Claire Brown of Norristown, Pennsylvania, has a deep concern about the environment and wildlife. For many years, she has been a steady contributor to the National Wildlife Federation and a frequent supporter of the Audubon Society and the Sierra Club.

She is also prolife. So when she discovered this summer that these groups are lobbying in Congress against prolife legislation she supports, she was shocked and dismayed. “I felt personally betrayed,” she told CHRISTIANITY TODAY. “I’d like to help [these groups] out, but I can’t understand an organization that supports animal life and yet has, from what I can gather, little regard for human life. I think this is outside their charter,” she said.

A growing number of persons who are prolife shares Brown’s concerns. “Several major environmental organizations have become increasingly active in promoting proabortion policies on the federal level,” said National Right to Life Committee (NRLC) Legislative Director Douglas Johnson. “Many Americans who support the Bush administration’s prolife policies are unknowingly contributing to environmental organizations that lobby to nullify those policies,” he added. While some environmental groups acknowledge their support of abortion—support based mainly on concerns of overpopulation—other groups say the NRLC is “inaccurate” in its claims.

The controversy is likely to come to a head this month as Congress debates the Foreign Aid Appropriations Bill. At issue will be two measures that the NRLC says make up “the most important antiabortion policy of the Reagan years”: the Mexico City Policy and the Kemp/Kasten Amendment.

The Mexico City Policy, announced by Ronald Reagan in 1984, prohibits the U.S. government’s family-planning program from funding organizations that campaign for legalized abortion internationally or promote abortion “as a method of family planning” in foreign countries.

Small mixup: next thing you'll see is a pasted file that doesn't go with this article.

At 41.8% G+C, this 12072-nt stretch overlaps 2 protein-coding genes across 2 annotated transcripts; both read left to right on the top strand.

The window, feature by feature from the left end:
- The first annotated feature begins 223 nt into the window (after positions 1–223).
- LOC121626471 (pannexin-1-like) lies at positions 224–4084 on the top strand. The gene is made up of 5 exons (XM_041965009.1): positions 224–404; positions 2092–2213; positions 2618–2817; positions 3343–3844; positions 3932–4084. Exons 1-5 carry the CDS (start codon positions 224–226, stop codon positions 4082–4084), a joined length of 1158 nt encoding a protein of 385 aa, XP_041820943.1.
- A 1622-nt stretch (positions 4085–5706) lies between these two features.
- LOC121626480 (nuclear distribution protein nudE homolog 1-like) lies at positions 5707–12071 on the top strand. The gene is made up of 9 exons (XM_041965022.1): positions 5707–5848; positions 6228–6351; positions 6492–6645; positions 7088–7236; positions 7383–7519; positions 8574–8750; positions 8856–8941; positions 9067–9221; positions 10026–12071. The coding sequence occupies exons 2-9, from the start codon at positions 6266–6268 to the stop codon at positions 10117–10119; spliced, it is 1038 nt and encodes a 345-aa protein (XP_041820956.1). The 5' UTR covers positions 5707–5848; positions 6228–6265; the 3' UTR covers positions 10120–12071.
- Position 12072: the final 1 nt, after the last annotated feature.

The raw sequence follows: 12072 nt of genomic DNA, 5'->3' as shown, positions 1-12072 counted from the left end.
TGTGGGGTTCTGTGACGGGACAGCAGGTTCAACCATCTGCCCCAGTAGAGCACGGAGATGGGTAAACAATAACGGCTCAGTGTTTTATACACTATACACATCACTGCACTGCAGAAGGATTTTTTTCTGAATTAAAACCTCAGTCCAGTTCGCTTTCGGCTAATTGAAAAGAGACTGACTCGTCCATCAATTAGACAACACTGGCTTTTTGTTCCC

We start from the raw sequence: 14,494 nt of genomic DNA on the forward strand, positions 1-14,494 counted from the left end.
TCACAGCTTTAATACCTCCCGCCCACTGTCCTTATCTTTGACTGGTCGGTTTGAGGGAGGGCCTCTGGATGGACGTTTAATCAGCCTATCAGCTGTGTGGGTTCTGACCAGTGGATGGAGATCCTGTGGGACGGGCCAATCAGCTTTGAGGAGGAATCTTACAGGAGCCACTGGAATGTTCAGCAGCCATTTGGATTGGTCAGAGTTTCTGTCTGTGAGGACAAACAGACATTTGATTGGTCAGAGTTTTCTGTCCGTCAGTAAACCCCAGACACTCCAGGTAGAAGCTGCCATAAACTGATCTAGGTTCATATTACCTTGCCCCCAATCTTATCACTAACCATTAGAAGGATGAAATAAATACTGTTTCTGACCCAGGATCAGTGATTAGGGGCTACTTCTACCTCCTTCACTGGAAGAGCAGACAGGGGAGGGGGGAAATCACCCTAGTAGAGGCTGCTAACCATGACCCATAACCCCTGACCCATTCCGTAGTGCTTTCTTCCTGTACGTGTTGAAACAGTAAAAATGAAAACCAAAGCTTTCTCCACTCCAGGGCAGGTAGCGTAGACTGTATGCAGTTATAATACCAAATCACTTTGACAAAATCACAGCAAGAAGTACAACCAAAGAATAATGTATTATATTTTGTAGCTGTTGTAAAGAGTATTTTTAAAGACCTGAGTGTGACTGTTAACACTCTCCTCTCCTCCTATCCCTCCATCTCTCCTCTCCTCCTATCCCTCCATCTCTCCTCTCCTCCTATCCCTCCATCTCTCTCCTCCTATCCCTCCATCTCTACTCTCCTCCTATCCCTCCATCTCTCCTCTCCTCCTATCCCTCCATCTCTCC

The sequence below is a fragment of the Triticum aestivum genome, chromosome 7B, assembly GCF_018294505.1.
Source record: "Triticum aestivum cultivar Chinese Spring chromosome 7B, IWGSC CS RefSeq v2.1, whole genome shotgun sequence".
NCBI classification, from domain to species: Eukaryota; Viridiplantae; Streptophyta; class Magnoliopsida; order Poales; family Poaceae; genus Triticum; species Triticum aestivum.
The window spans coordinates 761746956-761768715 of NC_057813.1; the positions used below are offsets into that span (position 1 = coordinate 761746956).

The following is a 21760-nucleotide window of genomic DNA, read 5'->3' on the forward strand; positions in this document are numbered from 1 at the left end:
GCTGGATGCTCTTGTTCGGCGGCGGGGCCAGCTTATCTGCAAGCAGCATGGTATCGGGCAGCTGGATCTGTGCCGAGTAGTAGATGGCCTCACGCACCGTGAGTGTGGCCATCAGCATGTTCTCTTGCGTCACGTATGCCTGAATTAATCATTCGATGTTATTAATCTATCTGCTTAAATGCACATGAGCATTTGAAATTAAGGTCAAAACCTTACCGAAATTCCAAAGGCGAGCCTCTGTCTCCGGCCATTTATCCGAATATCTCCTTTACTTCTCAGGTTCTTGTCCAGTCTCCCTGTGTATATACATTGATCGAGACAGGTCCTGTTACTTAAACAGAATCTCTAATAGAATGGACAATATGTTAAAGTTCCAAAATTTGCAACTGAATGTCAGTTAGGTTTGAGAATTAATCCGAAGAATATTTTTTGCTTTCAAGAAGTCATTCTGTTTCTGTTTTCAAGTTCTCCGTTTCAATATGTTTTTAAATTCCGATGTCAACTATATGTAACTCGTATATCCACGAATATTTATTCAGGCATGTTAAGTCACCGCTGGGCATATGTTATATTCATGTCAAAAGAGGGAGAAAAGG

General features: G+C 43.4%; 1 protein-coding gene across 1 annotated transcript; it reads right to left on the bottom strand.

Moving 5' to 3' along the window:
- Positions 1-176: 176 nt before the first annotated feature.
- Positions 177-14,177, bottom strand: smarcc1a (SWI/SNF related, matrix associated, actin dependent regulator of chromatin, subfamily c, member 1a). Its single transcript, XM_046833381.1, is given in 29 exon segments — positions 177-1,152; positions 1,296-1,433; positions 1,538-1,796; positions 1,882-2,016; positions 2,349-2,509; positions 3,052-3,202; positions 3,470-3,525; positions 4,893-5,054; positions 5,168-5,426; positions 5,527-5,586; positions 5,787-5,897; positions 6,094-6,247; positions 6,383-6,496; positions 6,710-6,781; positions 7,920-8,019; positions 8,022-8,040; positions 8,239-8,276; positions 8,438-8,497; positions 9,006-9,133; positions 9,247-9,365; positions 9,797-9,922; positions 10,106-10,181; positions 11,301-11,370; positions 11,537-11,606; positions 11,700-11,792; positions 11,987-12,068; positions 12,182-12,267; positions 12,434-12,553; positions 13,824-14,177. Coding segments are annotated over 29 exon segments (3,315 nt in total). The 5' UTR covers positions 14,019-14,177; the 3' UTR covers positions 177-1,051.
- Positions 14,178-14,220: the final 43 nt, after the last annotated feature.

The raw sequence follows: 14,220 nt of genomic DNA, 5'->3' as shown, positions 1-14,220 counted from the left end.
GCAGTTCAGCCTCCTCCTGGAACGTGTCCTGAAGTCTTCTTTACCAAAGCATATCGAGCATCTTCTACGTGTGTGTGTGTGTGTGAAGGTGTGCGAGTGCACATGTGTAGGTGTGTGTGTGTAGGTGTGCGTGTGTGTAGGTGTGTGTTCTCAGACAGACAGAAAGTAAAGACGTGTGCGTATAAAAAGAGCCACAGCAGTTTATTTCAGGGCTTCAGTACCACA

The Kemp/Kasten Amendment, enacted in 1985, prohibits U.S. family-planning dollars to any group that “supports or participates in the management of a program of coercive abortion or involuntary sterilization.” The primary loser under the amendment has been the United Nations Population Fund (UNFPA), which supported China’s population program that includes compulsory abortion. Neither of these measures cuts any money from the total U.S. family-planning budget; both merely redirect funds to programs that can comply with the regulations.

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Environmental Arguments

The Sierra Club has been candid about its stand. Last year, the 450,000-member group filed a brief using environmental arguments to urge the U.S. Supreme Court to uphold its 1973 decision legalizing abortion. “If abortion were not an option, the strains on the environment would be even greater,” the brief said. The group’s official position is that abortion is “an acceptable means of controlling population growth.”

Other groups deny they are supporting abortion. The National Wildlife Federation (NWF), which claims 5.6 million members, has not taken a position on abortion in any of its resolutions. However, the group has endorsed a bill that, in effect, would overturn the Mexico City Policy.

“We want to safeguard the right of consultation between a woman and her doctor about her condition, especially in life-threatening cases,” said NWF’s chief executive officer, Jay D. Hair, in a written statement to CHRISTIANITY TODAY. “The International Family Planning Act seeks to correct these deficiencies currently present in the Mexico City Policy.” Hair further said that NWF supports modification of the policy to ensure that “any funding restrictions applied abroad are consistent with those imposed in the U.S. reflecting fundamental rights of privacy and federal law governing family planning services provided in this country.”